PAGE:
Ok, I promised. When I found something that didn’t completely suck I would rename the Sunday review.
By Alan Patrick
Something strange is afoot within the Quivering Forest. So much so that even the elves of Greenhall have left their homes to seek out help from their newfound neighbors. But, their tales of a strange beast are not earning them any favors; especially among the Vistani, whom the elves suspect are to blame for their ills. Return once more to the Quivering Forest and learn the terrifying truth! Part Two of Misty Fortunes and Absent Hearts.
Well, shit. It doesn’t completely suck.
It’s a railroad but it does make an effort to support the DM and add flavor to the game. A village will likely starve and not make it through the winter if the local trappers, missing for several days now, are not found. There’s a couple of forest encounters, some of which do a good job in setting mood. It ends with a forced combat, and then maybe a nice epilogue. When the adventure goes out of the way to add flavor it does well. When it is presenting “just D&D stuff” it feels like it is phoning it in. Designed as a two hour adventure, it provides some (really obvious) guidelines to turn it into a four hour adventure. Essentially, you talk to folks in a village, wander the woods a bit and have a couple of combat or “mood” encounters, and then fight the baddie, all with the threat of a blizzard coming up.
The first eight pages are essentially filler and garbage and can be thrown away, except maybe the three (short) paragraph adventure overview. Everything else is boilerplate or generic. “You find yourself in the adventure village one morning …” Oh My. THAT’s a brilliant hook. Also: “you have terrible dreams.” Clearly the hooks were a token afterthought.
The mood setting is better than average and pays lip service to this season “being about the land of Barovia as an additional character in the game”, or whatever. The village has thick cloud cover, giving the village dismal gloom. There are piles of snow here and there , it being winter. Cold fat raindrops splatter into the mud. Mud, fresh rain, wood smoke, whipping wind, clattering shutters, rain on wood and metal. They’ve done a decent job. The cave later is fresh with the smell of wolf urine and raw meat. Ewwwww! Elsewhere an old woman/hag (not the MM kind) is well described with some fun dialogue lines and good guidance for the DM. Large stick figure effigies ala Blair Witch in the wintery woods. The faint cries of an infant in the distance, intermingled with the yowling of wolf pups. None of this is in the read-aloud, it’s all DM noes and atmosphere, and is, gasp!, easy to find and use!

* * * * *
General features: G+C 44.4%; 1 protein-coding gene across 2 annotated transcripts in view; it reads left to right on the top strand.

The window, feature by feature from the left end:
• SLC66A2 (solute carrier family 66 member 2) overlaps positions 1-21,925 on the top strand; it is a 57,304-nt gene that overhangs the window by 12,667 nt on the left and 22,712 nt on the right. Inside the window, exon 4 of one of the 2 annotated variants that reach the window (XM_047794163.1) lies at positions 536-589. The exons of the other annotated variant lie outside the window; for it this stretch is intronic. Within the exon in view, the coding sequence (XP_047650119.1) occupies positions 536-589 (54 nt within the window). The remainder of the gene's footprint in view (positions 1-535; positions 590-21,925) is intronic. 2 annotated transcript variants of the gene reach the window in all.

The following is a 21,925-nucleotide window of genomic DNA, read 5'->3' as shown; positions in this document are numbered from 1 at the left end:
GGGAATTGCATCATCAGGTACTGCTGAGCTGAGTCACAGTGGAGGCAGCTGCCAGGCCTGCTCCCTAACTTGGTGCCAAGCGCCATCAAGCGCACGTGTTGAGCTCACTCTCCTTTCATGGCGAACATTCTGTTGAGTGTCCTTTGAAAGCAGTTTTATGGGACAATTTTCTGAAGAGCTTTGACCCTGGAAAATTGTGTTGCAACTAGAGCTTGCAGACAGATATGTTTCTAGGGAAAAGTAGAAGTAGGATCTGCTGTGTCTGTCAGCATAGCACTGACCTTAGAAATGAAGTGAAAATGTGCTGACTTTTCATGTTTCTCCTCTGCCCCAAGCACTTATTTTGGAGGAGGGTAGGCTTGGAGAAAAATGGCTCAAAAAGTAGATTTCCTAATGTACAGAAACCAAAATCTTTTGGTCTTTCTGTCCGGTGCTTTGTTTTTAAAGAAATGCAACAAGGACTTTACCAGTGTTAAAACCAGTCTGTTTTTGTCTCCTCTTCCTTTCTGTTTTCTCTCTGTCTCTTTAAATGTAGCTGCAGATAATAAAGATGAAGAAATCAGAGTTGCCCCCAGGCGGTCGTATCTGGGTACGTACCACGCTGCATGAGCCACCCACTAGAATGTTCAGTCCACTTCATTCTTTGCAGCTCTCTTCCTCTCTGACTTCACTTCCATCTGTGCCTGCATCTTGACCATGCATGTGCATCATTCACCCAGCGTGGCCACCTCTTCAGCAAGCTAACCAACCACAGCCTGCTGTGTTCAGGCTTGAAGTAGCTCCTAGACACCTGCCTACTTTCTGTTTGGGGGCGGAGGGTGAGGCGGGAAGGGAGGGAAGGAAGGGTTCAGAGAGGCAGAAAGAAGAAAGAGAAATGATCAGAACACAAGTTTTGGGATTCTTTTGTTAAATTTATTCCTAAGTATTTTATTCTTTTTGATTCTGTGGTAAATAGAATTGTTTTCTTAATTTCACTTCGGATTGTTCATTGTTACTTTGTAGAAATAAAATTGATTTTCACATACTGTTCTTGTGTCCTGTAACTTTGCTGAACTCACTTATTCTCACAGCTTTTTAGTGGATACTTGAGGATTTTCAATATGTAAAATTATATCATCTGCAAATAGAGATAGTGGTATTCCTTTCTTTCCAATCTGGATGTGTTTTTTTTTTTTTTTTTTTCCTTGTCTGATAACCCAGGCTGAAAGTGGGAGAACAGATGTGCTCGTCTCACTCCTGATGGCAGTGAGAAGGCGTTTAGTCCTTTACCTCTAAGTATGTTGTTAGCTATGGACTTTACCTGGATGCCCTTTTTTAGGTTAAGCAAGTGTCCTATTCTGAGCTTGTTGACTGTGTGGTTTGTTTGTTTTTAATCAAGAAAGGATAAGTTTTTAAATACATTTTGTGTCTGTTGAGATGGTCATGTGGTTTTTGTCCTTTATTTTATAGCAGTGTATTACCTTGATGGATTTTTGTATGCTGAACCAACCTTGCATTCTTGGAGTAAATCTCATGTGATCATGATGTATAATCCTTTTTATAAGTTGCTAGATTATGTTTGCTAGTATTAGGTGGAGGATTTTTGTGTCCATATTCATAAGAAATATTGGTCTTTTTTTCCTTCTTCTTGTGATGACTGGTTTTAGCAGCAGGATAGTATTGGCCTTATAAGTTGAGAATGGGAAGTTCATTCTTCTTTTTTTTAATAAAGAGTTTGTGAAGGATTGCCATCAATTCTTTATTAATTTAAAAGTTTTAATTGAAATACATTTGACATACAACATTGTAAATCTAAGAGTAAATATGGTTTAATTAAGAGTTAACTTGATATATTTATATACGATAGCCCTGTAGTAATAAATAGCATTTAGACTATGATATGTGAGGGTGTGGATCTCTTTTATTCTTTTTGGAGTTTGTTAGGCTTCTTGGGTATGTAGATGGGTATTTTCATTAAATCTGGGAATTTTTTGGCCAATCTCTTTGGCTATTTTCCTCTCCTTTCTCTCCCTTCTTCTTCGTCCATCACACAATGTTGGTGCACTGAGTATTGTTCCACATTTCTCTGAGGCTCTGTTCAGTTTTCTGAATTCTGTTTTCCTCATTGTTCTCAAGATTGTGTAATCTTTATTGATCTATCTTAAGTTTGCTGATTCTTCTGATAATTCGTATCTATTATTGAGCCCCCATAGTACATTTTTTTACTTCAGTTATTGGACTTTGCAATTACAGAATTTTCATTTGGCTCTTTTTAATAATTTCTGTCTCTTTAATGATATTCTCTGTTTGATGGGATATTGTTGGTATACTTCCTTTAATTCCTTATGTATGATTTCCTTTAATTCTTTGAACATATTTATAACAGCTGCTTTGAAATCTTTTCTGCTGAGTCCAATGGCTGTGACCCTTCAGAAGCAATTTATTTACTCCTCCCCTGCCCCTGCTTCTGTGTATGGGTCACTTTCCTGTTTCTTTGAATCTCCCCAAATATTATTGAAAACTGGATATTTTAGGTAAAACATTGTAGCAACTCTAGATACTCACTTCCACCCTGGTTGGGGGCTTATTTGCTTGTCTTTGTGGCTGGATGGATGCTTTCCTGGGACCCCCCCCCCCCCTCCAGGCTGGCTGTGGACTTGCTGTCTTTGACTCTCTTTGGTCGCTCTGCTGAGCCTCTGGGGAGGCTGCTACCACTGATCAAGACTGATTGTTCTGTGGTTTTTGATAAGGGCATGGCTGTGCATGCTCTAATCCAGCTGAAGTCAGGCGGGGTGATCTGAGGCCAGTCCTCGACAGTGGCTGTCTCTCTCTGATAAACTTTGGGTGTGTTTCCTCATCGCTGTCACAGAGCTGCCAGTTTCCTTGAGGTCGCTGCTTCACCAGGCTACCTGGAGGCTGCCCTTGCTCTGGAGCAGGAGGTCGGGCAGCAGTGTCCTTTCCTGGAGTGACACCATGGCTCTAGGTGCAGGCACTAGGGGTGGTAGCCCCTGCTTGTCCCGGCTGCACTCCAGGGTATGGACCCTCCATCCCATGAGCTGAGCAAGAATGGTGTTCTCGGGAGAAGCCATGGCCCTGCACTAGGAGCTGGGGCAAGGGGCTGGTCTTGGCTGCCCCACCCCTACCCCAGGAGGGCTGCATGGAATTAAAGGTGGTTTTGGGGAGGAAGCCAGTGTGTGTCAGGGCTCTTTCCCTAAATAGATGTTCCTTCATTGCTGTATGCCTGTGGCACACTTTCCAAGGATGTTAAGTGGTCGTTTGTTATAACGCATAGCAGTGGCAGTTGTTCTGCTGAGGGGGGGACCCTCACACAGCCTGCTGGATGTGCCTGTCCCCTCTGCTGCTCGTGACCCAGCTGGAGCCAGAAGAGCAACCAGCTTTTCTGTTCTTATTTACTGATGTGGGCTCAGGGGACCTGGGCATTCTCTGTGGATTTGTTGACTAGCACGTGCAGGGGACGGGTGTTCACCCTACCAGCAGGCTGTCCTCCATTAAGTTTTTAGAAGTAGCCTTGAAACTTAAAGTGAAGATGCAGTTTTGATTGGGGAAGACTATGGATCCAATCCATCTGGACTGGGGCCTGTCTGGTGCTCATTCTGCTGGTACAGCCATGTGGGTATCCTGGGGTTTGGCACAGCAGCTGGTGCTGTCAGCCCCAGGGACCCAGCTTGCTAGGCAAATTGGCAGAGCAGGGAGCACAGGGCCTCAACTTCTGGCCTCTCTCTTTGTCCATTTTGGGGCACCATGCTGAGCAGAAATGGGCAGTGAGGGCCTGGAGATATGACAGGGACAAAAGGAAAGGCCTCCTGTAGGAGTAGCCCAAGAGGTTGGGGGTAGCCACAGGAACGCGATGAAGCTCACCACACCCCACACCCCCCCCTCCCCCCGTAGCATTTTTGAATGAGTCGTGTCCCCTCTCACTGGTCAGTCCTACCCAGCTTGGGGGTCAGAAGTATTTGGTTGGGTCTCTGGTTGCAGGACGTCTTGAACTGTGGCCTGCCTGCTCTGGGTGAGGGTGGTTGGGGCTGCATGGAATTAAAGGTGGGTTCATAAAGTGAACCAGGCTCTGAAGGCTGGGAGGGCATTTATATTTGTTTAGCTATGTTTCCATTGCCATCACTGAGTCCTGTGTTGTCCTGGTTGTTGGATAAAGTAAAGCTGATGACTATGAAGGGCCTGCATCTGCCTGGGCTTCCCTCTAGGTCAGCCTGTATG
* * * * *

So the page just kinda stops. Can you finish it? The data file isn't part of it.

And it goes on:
This can be contrasted with the usual terrible read aloud. The same as is usual for Strahd, it’s either banally short “The forest has grown silent, and the wind has gone eerily calm.” or is just the same old generic fact based generic stuff, adding nothing useful to the adventure. IE: why is it read aloud at all? Someone in WOTC must have finally gotten their (internal) two-sentence/three-sentence read-aloud reminder, only about the half of the read-aloud is longer than three sentences. Every once in awhile there’s one of the old stinkers in the DM notes: “the sun has not yet fully awoken from its slumber.” Uh huh.Hey buddy, reserve that shit for your unfinished great american novel.
Organization wise it’s a mixed bag. There are nice bullet point lists in the village section, to help pull out information. Other sections are rampant with extra DM text and wordy, generic descriptions that add little. The rumors/information/investigation section is also a little too fact based. A more conversational style would not have had to add any length and would have added a lot to the atmosphere. There’s a nice NPC overview in the back, all on one page, for the DM to reference during play. Bravo! Gold Star! SOMEONE associated with WOTC has run a game at the table and understands the need for such reference material. It also buries important text in surrounding nonsense, making it hard to find at times. The verbose style and useless detail (as opposed to useful/inspiring detail …) hides facts that you need to know.